Paying Attention: The Most Important Skill on Your Homestead

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In the grand scheme of acquiring, establishing, and running your homestead, you will be paying A LOT of people. You’ll be paying the sellers of the land, the bank you get your loan from, the county for various (and seemingly endless) permits, contractors, insurance people, moving people, utility people, livestock sellers, your friends and family (although you can usually get by with paying these in either food or beer…), and there will be many many days when you will feel like having a good shrink on retainer would be money well spent. But all the above will be wasted effort and cash if you don’t follow the most important rule: Pay Attention.

We now live in a society where anyone living in even remotely “modern” digs is literally overloaded with mental, visual and audio stimuli.  If you are like most people, take this little test.


Close your eyes.


What do you hear?

Computer running, of course.  TV on somewhere?  MORE than one TV on somewhere?  Radio or CD player?  Refrigerator?  Furnace or air conditioning?  Kids playing (fighting)?  Dogs barking?  Traffic outside?

What’s the first thing you notice if the power goes out?  (After the DARK…)




Take driving.  Think of everything you must keep track of, visually and audibly.  Now add the stuff we do on TOP of that: talk to passengers, referee the kids in the back seat, answer the phone, eat, drink, and sing along with the radio… It’s amazing anyone gets anywhere alive.

Personally, I can’t stand noise.  At work, it’s quiet.  No radio, no music.  Just quiet.  Same at home if I’m here by myself.  I use the vacuum cleaner under the greatest of duress cuz it’s just too dang LOUD.  I’ve made a rule to my video-lovin’ boys that they can have ONE thing on at a time—no playing a computer game while watching something on the tube.   Makes me insane.  Our new place has no cable TV connections, and I refuse to get satellite.  We will have one local station, and PBS.  Ahhhhh……better.

Kids born anytime after about 1970 or so grew up in front of the color TV.  From an early age they have had images and sounds paraded in front of them without having to do anything more strenuous than blinking.  Once these kids got to school, school was boring.  So schools had to keep up.  Short, fast lessons that jump from one thing to another is the norm, because these little people just don’t have an attention span any longer than it takes to get from one commercial break to the next.  THEN they go to Chuck E Cheese for relaxing entertainment.  I hate Chuck E Cheese.  The place makes me all twitchy and I have to take a migraine pill 20 minutes before entering…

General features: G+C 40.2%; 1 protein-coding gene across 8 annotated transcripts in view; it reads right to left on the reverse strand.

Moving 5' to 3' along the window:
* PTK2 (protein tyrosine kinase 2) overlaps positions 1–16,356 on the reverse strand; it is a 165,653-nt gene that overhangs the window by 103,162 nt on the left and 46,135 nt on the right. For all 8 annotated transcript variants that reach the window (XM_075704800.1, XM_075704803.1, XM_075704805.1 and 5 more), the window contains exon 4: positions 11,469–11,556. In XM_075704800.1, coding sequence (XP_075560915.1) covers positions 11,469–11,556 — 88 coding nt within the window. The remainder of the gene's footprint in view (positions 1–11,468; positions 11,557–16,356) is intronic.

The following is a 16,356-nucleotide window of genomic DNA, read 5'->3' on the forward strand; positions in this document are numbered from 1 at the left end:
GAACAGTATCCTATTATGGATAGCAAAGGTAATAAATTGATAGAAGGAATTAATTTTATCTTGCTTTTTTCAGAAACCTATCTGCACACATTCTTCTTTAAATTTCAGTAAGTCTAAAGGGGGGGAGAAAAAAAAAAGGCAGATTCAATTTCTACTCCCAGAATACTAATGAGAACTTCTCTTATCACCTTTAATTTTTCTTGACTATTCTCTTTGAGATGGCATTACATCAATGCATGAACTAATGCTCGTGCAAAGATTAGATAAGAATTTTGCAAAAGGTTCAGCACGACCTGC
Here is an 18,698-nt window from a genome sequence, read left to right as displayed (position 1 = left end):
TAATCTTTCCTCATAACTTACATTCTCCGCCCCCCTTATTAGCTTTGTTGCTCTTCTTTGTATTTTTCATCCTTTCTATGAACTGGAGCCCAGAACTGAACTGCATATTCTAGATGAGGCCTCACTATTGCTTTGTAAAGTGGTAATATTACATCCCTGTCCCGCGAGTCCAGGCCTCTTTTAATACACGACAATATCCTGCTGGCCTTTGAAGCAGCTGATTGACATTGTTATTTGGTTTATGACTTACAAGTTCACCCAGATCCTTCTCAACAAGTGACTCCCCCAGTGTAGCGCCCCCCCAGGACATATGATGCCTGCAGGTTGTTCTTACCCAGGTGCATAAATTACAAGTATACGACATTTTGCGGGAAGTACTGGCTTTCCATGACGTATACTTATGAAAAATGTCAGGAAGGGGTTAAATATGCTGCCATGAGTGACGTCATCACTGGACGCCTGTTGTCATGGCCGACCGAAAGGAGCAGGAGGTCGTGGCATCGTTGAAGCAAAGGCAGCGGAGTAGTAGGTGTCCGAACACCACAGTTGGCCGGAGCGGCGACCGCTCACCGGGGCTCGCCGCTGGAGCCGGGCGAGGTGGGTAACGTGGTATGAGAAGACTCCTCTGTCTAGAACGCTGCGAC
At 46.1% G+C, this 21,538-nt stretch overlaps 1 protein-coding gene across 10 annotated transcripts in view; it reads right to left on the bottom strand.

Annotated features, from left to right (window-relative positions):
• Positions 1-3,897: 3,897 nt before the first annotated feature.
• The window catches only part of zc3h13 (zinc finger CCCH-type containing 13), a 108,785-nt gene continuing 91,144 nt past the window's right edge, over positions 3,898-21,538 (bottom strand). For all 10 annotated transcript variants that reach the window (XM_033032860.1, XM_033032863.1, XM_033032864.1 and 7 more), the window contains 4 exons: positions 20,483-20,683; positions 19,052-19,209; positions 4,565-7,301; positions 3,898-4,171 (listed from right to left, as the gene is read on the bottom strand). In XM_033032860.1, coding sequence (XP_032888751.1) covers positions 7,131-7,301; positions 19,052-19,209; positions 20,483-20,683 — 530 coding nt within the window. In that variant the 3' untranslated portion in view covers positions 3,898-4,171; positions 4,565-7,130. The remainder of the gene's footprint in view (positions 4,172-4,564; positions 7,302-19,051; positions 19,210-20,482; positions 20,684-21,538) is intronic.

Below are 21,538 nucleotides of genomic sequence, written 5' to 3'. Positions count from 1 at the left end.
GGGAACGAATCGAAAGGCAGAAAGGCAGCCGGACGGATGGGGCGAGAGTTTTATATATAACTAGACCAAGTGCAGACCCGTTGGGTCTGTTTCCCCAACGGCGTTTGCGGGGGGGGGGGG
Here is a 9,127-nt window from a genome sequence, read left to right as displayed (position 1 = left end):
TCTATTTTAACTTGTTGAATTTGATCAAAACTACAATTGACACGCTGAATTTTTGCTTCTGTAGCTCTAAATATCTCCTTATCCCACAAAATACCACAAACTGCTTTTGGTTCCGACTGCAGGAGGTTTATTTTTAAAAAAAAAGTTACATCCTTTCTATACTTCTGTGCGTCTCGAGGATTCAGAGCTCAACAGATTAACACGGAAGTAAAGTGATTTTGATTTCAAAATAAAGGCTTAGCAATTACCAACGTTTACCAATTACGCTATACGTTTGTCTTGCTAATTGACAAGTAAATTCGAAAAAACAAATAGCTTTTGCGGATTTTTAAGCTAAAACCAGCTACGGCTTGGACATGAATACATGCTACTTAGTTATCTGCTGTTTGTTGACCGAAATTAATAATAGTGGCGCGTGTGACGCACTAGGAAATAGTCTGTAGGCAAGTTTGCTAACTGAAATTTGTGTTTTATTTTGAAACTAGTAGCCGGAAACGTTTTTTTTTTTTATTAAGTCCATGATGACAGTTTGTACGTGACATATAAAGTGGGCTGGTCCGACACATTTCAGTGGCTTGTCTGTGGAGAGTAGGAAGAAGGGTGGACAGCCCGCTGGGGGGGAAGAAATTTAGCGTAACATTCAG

What does ANY of this have to do with farming???

Just this.  Somewhere in the last 30 years or so, we lost our ability to Pay Attention.  Too often, we rely on someone else to tell us how or what to think or how to do things, and exchange “virtual life” for real life.   A good example of this was my (ex) husband watching the Sunday morning fishing shows religiously.  On beautiful Sunday mornings, I’d see him in front of the TV, taking NOTES on the type of line/bait/lure to use and when/how to fish.  I’d look out the window at the lovely day and think how pretty the sunshine was sparkling off of the LAKE that was less than 300 feet from our door, where his tackle box quietly collected dust.  Insanity.

Going out for the day?  Better check the weather channel to see what it’s gonna do.  Of course you could also LOOK OUT THE WINDOW.


Once you get onto the farm, it’s a different story.  There are no indicator lights on livestock, or little printed directions on each sprout in the garden.

You will have to Pay Attention.

Having every piece of equipment or tool you could ever use will not help you if you don’t keep it clean, dry, maintained and somewhere you can find it when you need it.

Every time you feed your livestock, pay attention to the feed.  Does it smell fresh?  Do the animals have access to plenty of good clean water?  How does each and every one of your critters look?  Are they standing funny?  Moving slower than usual?  Coughing, sniffling, panting, having normal stools?  Are they too fat, or too skinny?  All of the animals we use as livestock are pretty far down on the food chain, and if you remember your National Geographic specials, they will APPEAR healthy till they are pretty much dead.  This keeps them from being singled out of the herd and into the predator buffet until it’s a certainty that they are not going to get well.  Therefore, once your animal looks obviously ailing, it’s gonna be a long row to hoe to get it healthy, if it can be done at all.

Now, the above is not nearly as time-consuming as you’d think, even if you have livestock numbering in the hundreds.  Remember the first few times you drove a car (or the last time you tried it impaired in some way).  Staring at the steering wheel, belted in, mentally checking off every little step to turning on the vehicle and getting onto the road.  Of course, now you do it without thinking (starting the car, that is, not driving impaired—that’s BAD, don’t do it), and the same will be true about checking your stock.  After just a short while, your head and eyes will be checking stock while the rest of you is engaged otherwise.  Any little variation from “normal” will stop you in your tracks.

The same holds true for your garden.  Check every little plantlet every day.  Are they green and happy looking?  Are they wilted?  Turning brown?  Fuzzy looking?  Do you see bugs on them (even a few since there is truly no such thing as “a few bugs”)?  Catching a problem early is vital to gardening success since you can lose an entire crop literally overnight if defensive measures are not taken immediately (I prove this to myself year after year after year…)